No Escaping Chinese Debt Collectors

The Chinese are building a totalitarian police state with socioeconomic controls the likes of which the world has never seen.

Hebei Province in northern China is the test base for a brand-new WeChat program, named officially the “map of deadbeat debtors.” A name can’t be much more clear than that – but this hand-held app also draws a picture. So helpful.

On January 14, 2019, the Higher People’s Court in Hebei launched a new mini-app on WeChat, the country’s the national internet and web services network.

WeChat is a controversial “super app” and “app for anything” due to its vast capabilities, reach, and functionality. WeChat is the Communists’ way “of censoring politically important topics in China, including human rights abuses.”

The Hebei Map of Deadbeat Debtors (“MODD”) shows a street map with icons for all persons who have been digitally identified as owing someone money located within a 500-meter (about 550 yards) radius of the user.

That’s right, this mobile app IDs and maps people from the national credit/criminal database, then alerts all networked portable wireless devices that someone who is late with one or more payments has come within shaming distance. Time to blow that whistle, loyal citizens of China!

What better way to inform concerned and honorable, debt-free, law-abiding, good people that despicable, debt-ridden, lawless bad people are near at hand?

The new MODD is a “point-the-finger” app, make no mistake about it. No one is hiding this fact.

Now, a proud and debt-free person can approach the nearest deadbeat and loudly proclaim, for all to hear, “For shame, Debtor! Why do you bring dishonor on yourself, your family, and your country by not paying your credit card bill? Get a good job!”

Although speculation is rampant about the MODD, people outside China have been given very few details about the debt-shaming app. It’s not clear if the shameful one’s name or photo will display along with the sum money owed and to whom.

The China Daily reported only that the app lets users “whistle-blow on debtors capable of paying their debts.”

It’s not hard to imagine that an unhappy neighbor could just wait until the app signals that their target has fallen behind in some payment before alerting the authorities.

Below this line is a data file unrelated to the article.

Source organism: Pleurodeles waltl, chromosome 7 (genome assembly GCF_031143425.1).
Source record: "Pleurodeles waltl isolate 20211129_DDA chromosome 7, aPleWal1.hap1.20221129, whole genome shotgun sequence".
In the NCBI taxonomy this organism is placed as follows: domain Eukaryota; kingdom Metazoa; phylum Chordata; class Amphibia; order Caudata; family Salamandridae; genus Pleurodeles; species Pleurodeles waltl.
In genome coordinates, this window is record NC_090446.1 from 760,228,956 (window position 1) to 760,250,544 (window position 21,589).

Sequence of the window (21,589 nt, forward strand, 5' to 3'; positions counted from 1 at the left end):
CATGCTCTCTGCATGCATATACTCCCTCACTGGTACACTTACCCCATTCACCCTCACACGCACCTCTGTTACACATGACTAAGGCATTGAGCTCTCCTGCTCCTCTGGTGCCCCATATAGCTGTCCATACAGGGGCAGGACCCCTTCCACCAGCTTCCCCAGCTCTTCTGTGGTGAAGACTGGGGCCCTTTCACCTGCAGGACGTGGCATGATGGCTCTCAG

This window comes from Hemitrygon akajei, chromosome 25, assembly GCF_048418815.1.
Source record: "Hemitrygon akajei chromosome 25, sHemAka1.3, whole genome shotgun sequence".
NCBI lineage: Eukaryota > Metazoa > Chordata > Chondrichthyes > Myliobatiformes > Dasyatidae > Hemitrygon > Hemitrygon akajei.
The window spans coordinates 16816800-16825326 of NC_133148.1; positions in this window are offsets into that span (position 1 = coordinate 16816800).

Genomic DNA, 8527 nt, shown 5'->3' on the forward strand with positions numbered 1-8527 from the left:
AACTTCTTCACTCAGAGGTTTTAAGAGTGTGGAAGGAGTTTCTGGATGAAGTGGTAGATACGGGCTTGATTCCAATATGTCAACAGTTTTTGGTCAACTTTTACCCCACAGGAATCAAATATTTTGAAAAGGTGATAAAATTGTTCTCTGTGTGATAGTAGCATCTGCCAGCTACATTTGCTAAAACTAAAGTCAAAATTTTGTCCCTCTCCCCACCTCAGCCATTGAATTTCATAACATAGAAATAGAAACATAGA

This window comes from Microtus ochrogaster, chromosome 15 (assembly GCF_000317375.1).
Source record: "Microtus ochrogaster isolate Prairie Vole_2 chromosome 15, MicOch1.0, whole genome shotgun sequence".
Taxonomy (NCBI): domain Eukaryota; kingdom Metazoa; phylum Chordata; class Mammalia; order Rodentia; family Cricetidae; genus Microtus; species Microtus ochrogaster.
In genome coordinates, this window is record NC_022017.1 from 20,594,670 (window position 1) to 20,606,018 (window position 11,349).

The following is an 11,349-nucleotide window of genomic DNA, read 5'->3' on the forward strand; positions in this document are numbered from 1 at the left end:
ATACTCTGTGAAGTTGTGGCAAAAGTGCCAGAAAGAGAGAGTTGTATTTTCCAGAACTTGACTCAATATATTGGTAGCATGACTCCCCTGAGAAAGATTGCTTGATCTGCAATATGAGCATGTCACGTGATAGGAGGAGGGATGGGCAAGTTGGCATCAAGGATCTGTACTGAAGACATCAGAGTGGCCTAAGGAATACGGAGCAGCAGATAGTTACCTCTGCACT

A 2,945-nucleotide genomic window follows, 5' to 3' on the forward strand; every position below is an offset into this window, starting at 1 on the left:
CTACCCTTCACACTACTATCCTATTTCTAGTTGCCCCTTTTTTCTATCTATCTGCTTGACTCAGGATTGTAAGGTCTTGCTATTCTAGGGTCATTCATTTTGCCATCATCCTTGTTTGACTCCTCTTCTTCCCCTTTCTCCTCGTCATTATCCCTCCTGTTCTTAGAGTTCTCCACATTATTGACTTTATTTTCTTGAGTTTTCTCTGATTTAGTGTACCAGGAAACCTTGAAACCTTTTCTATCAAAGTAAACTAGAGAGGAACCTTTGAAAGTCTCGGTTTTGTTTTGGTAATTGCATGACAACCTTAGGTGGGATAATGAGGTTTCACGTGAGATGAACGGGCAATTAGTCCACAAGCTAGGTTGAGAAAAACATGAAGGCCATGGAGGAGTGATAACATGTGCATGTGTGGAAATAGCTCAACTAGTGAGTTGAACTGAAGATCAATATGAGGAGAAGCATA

Top leadership in the Chinese government is deadly serious about finishing their national computerized internet-linked surveillance state where every citizen’s actions are subject to constant public CTV camera recording, high-tech facial recognition sunglasses and realistic flying robotic birds that spy down from above.

By early 2020, the Chinese government expects to be able to track, monitor, and quantify just about every activity each citizen undertakes, from pumping gas to paying the rent to enrolling for community college classes.

The idea that income, debt, and obedience to community standards are perfectly fine targets of public identification and shaming is very foreign to the American way of thinking.

This writer already covered the public shaming of jaywalkers in Shenzhen, China, by a high-tech facial recognition camera network that projects the face and name of any and all who cross against the traffic lights onto a huge, towering Times-Square-esque screen on the corner.

The Chinese culture considers honor to be a principal virtue and its opposite (shame) to be its utter debasement.

The Chinese effectively used public shaming coupled with socio-economic rewards and punishments to enforce their 1980 one-child law which limited most Chinese families to one child each. The government supplied contraceptives, and forced both sterilizations and abortions on noncompliant couples.

In addition to the threat of heavy fines and possibility that the family’s children could be denied public education and healthcare, the heavy-hitting Communists made these draconian rules:
“City dwellers who broke the law risked losing their jobs and rural families had their homes torn down for having ‘illegal’ children.”

Grandmotherly women were employed as official government representatives sent to rural villages to convince women pregnant with a second child that breaking the national law was selfish, inconsiderate, and dishonorable.

It is important to understand how the Communist Chinese leadership thinks and how these philosophies are translating into real life in the largest Asian country. This is information you won’t get on the nightly news.